There’s a Thin Line Between Education and Indoctrination


Any child who goes to a school in a Western country is going to be taught many ideas as if they were facts, for instance the Darwinian view of evolution, the idea that we have evolved to pinnacle of civilisation surpassing all that has gone before and probably the view that the Earth in warming due to an increase in carbon dioxide causing a greenhouse effect, just as a few examples.

At university students are taught views that have been handed down through generations of teachers. Typically, a lecturer or a professor at a university gets a job because they have achieved certain qualifications. They have passed exams which were set by the lecturers and professors who preceded them. If their opinions differed markedly from the people setting the exams, they would have failed. And so ideas are passed on not necessarily because they are true, or the only truth, but because they have become the accepted wisdom.

A phrase attributed to Isaac Newton is “If I have seen further it is by standing on the shoulders of giants.” In other words, we build on wisdom that has gone before us. We don’t question that wisdom once it has been established. I could give many examples but if we look back into the history of science we can see many ideas that were established wisdom, only to be discarded. It would be reasonable to assume that many ideas that are established today will be discarded.

For instance, Alfred Wegener postulated the idea that has now become the tectonic plate theory and the established idea of continental drift. When he first proposed it in the 1920’s it faced hostility and many critics were scathing. It could be argued that this is science at its best: the idea was after all, subsequently accepted. However, it takes someone with a lot of resolve to withstand this and today the forces that keep established ideas going are much stronger then they have ever been, to the point where I think many ideas would be impossible to overturn. There is simply too much much of a mass of opinion to allow them to be rejected.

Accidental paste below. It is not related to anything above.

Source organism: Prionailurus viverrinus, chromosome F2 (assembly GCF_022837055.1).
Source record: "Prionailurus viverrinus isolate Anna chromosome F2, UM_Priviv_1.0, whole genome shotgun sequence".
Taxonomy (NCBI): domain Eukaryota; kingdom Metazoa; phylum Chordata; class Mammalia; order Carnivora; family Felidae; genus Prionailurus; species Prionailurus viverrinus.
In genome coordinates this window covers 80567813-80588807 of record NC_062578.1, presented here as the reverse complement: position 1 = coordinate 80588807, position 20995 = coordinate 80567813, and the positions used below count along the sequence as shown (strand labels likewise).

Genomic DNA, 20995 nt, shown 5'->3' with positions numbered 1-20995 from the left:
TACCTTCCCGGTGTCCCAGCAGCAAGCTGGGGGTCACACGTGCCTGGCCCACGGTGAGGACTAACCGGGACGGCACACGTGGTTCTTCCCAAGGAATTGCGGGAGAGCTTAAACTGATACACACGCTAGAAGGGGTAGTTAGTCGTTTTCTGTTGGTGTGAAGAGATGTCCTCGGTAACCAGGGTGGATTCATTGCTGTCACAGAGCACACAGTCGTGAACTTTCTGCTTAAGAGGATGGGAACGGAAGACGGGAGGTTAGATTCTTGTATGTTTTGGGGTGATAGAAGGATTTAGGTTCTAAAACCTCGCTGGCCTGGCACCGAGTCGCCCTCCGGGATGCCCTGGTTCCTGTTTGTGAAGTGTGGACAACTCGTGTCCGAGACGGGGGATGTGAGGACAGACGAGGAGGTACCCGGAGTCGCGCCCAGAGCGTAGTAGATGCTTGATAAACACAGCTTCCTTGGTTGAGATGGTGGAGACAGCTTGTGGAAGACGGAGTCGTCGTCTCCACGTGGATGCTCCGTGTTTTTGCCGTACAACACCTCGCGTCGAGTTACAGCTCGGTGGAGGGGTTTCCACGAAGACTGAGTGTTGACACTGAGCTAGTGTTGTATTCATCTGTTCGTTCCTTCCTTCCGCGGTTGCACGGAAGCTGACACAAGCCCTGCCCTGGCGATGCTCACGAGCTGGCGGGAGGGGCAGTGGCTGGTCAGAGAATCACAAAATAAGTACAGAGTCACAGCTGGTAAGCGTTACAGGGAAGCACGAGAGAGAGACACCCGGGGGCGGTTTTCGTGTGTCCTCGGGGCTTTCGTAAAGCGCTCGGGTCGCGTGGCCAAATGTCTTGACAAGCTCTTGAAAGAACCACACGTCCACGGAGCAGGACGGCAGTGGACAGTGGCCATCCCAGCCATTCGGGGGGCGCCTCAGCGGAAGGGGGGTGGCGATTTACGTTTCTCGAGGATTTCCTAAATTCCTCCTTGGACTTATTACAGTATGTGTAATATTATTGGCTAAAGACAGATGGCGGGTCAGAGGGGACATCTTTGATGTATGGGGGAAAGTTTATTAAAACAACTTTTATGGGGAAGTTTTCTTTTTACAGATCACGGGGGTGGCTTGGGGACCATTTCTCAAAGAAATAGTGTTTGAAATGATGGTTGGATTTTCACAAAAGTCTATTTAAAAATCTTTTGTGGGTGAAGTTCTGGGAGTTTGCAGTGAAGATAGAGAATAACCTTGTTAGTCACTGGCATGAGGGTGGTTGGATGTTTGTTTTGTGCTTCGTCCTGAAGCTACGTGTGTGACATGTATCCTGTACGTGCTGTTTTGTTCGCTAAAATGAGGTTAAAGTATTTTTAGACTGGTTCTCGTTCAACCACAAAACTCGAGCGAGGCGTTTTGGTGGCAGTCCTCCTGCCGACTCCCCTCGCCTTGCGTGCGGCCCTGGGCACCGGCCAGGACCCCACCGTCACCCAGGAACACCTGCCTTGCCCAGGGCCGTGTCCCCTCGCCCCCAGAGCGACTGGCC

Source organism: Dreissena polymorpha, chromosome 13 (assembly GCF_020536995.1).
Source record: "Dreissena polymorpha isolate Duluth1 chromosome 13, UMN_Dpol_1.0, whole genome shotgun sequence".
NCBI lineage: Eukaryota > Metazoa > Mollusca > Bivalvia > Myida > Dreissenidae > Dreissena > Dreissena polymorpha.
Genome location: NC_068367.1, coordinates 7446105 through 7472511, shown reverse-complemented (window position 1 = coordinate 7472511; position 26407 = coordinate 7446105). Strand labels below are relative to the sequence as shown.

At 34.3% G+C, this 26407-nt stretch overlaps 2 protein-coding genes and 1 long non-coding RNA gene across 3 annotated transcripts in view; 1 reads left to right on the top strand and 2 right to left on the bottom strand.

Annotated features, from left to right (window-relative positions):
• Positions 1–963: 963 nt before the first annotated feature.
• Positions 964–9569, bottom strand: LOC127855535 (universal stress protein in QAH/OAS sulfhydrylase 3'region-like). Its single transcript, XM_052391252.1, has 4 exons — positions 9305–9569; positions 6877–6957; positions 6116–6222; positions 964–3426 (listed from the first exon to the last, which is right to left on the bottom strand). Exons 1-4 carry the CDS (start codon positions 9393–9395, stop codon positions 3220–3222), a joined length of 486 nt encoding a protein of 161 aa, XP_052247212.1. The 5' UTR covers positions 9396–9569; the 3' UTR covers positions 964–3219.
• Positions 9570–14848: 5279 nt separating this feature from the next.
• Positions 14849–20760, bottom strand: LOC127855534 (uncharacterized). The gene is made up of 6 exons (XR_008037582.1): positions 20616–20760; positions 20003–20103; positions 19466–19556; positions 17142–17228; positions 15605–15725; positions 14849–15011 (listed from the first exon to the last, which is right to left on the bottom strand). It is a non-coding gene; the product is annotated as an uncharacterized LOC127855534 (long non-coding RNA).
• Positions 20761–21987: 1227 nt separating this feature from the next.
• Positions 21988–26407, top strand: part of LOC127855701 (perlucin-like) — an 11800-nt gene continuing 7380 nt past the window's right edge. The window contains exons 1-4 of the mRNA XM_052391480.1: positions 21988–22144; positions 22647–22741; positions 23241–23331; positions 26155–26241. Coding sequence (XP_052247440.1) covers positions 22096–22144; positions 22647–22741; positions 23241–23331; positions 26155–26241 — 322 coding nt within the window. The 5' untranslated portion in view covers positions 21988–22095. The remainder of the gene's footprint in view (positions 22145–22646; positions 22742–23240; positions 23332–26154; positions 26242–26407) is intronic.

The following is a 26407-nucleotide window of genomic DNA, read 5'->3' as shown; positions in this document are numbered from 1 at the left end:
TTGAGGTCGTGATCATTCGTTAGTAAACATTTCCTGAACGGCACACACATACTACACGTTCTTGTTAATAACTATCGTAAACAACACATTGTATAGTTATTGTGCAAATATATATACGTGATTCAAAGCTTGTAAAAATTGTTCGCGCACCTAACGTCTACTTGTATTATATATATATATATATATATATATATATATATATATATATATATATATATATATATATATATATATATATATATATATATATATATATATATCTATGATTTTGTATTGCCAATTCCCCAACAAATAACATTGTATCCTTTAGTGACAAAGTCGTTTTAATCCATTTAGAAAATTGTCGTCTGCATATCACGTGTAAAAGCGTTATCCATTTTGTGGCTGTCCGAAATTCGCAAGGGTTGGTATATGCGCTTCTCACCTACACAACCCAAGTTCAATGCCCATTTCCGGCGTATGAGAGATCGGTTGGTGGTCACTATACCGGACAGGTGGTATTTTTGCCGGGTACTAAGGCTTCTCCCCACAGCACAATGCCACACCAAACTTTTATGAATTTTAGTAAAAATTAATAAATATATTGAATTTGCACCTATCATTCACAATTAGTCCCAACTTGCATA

The other problem with this view of science as a building up of knowledge which takes us nearer and nearer to ‘the truth’ is that it assumes there is one ‘truth’ out there. Do Western trained doctors have the ‘truth’ or do doctors trained in Chinese medicine? What science calls truth is actually a picture which can be used to explain a situation and predict future events.

Probably when you learnt about the solar system you were shown a diagram of the order of the planets. This diagram of course is a representation – it shows scale of sizes and relative distances from the sun only. This diagram shows sizes but in any real terms (except as a picture of models) is completely ridiculous. However, each has its place. A representation doesn’t have to be real. So if we form a picture of the body that uses the Chinese medicine idea of energy points and yin and yang, and another that incorporates Western thinking they are not necessarily contradictory, they are simply different pictures to illustrate ways of seeing the body.

And so it should be with all scientific ideas. There is not one truth out there but different ways of understanding and we should be seeking out different ways of seeing rather than condemning them because they don’t fit in with established wisdom. However, when we educate children we don’t teach them this. We teach the established ideas as facts. This teaching limits children.

I have a friend who dropped out of school early and after some drifting time set up as a graphic designer. She became very well known. What surprised her was that when she talked to people who had gone to college to do graphic design they were, in her view, very limited in what they could do. College had taught them skills but had also taught them limitations. “This is what a normal person can do”; “This is how normal people think”.

Philip Braham
Phil Braham is a hypnotherapist working in Melbourne, Australia. His website is: